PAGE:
The volume of Chinese exports of major conventional weapons rose by 162 per cent between 2003–2007 and 2008–2012, and its share of the volume of international arms exports increased from 2 to 5 per cent.
‘China’s rise has been driven primarily by large-scale arms acquisitions by Pakistan,’ said Dr Paul Holtom, Director of the SIPRI Arms Transfers Programme. ‘However, a number of recent deals indicate that China is establishing itself as a significant arms supplier to a growing number of important recipient states.’
Asian imports strengthen naval capabilities
In the period 2008–12 Asia and Oceania accounted for almost half (47 per cent) of global imports of major conventional weapons. The top five importers of major conventional weapons worldwide—India (12 per cent of global imports), China (6 per cent), Pakistan (5 per cent), South Korea (5 per cent), and Singapore (4 per cent)—were all in Asia.
Several countries in Asia and Oceania have in recent years ordered or announced plans to acquire long-range strike and support systems that would make them capable of projecting power far beyond their national borders. Last year notably saw the delivery of a nuclear-powered submarine from Russia to India and the commissioning of China’s first aircraft carrier, Liaoning.
Other regional players are seeking to establish or strengthen submarine fleets, including several South East Asian countries and Australia, which is also acquiring large surface warships and combat aircraft. These developments come at a time of heightening tensions over territorial disputes in the East and South China seas.
Austerity bites in the European arms market
Deliveries to European countries fell by 20 per cent between 2003–2007 and 2008–12. European states seem eager to abandon or reduce a range of arms import plans. During 2012 Italy and the Netherlands reduced their orders for F-35 combat aircraft from the USA, while Bulgaria, Croatia and Romania dropped plans for newly produced combat aircraft in favour of second-hand options.
Many European states are also seeking to export newly acquired combat aircraft that they can no longer afford to maintain. For example, Portugal is seeking buyers for its new fleet of F-16s and Spain is seeking to sell newly purchased Eurofighter Typhoons.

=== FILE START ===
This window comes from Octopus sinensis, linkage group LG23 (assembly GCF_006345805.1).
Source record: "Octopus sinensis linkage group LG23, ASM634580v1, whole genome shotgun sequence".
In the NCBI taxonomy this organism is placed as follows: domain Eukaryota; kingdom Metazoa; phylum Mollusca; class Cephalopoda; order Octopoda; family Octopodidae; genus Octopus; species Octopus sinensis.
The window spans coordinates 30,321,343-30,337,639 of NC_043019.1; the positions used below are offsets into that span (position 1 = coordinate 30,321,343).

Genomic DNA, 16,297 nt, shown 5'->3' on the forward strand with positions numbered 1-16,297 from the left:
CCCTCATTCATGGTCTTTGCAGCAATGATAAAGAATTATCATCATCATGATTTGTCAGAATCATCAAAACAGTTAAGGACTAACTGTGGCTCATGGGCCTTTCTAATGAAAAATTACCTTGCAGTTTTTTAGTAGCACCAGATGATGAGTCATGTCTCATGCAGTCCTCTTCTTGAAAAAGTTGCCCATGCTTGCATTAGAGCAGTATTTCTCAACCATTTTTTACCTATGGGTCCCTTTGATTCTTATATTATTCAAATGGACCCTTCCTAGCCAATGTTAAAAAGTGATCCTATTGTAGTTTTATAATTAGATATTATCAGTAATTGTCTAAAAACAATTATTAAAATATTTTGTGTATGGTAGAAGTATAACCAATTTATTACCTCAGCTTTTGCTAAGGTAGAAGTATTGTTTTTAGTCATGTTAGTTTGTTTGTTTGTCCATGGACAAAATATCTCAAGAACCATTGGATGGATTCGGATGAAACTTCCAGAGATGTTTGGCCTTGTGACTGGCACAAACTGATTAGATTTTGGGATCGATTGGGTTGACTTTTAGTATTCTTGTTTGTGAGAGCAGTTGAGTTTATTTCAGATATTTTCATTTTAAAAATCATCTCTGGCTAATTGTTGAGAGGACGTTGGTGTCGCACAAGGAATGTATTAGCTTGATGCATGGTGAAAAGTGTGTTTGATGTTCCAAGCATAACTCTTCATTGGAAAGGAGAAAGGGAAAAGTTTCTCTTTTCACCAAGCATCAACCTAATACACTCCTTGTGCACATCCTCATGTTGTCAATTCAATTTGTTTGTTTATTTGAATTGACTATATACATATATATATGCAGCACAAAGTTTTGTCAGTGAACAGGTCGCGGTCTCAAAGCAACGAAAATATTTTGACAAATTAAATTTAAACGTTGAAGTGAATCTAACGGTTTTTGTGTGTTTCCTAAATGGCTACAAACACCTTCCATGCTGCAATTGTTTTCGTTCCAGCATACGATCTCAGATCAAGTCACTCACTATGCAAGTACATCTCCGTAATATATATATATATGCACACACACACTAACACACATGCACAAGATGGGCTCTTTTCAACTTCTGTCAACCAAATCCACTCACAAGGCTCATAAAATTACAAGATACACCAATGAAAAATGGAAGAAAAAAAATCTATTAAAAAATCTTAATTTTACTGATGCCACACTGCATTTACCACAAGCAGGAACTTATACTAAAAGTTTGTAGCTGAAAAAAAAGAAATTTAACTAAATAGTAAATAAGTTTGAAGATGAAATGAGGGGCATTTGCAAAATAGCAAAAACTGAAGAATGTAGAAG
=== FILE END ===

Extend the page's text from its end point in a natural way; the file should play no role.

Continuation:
‘With the financial crisis in Europe, the withdrawal from Iraq and the drawdown in Afghanistan, we can expect to see Europe trying to export a considerable volume of surplus military equipment,’ said Mark Bromley, Senior Researcher with the SIPRI Arms Transfers Programme.
Other notable developments
- Russia accounted for 71 per cent of exports of major weapons to Syria in 2008–12 and continued to deliver arms and ammunition in 2012.
- The Arab states of the Gulf accounted for 7 per cent of world arms imports in 2008–2012. Missile defence systems were an important element in their latest arms acquisitions, with orders placed in 2011–12 for Patriot PAC-3 and THAAD systems from the USA.
- Deliveries of weapons system to Venezuela as part of its ongoing rearmament programme continued in 2012. Russia accounted for 66 per cent of transfers to Venezuela, followed by Spain (12 per cent) and China (12 per cent).
- Imports by North African states increased by 350 per cent between 2003–2007 and 2008–12, which was almost entirely responsible for a doubling (by 104 per cent) in imports by Africa as a whole.
- Sub-Saharan imports increased by just 5 per cent. Most countries in sub-Saharan Africa imported only small numbers of major weapons, but many of these have been used in internal conflicts or in interventions in conflicts in neighbouring states, most recently in Mali.
- Greece’s arms imports fell by 61 per cent between 2003–2007 and 2008–12, pushing it from the number 4 importer to number 15. In 2006–10 Greece was the top recipient of German arms exports and the third largest recipient of French arms exports.
The SIPRI Arms Transfers Database contains information on all international transfers of major conventional weapons (including sales, gifts and production licences) to states, international organizations and armed non-state groups from 1950 to the most recent full calendar year. SIPRI data reflects the volume of deliveries of arms, not the financial value of the deals. As the volume of deliveries can ﬂuctuate signiﬁcantly year on year, SIPRI presents data for 5-year periods, giving a more stable measure of trends.
This is the second of three major data set pre-launches in the lead-up to the publication of SIPRI Yearbook 2013. On 18 February SIPRI released its data on arms production (including the SIPRI Top 100 arms-producing and military services companies for 2011). On 15 April, SIPRI will launch its world military expenditure data (comprehensive information on global, regional and national trends in military spending). Finally, in June, SIPRI will launch its 2013 Yearbook (cutting-edge information and analysis on the state of the world’s nuclear forces, the international peacekeeping agenda and steps to control weapons of mass destruction).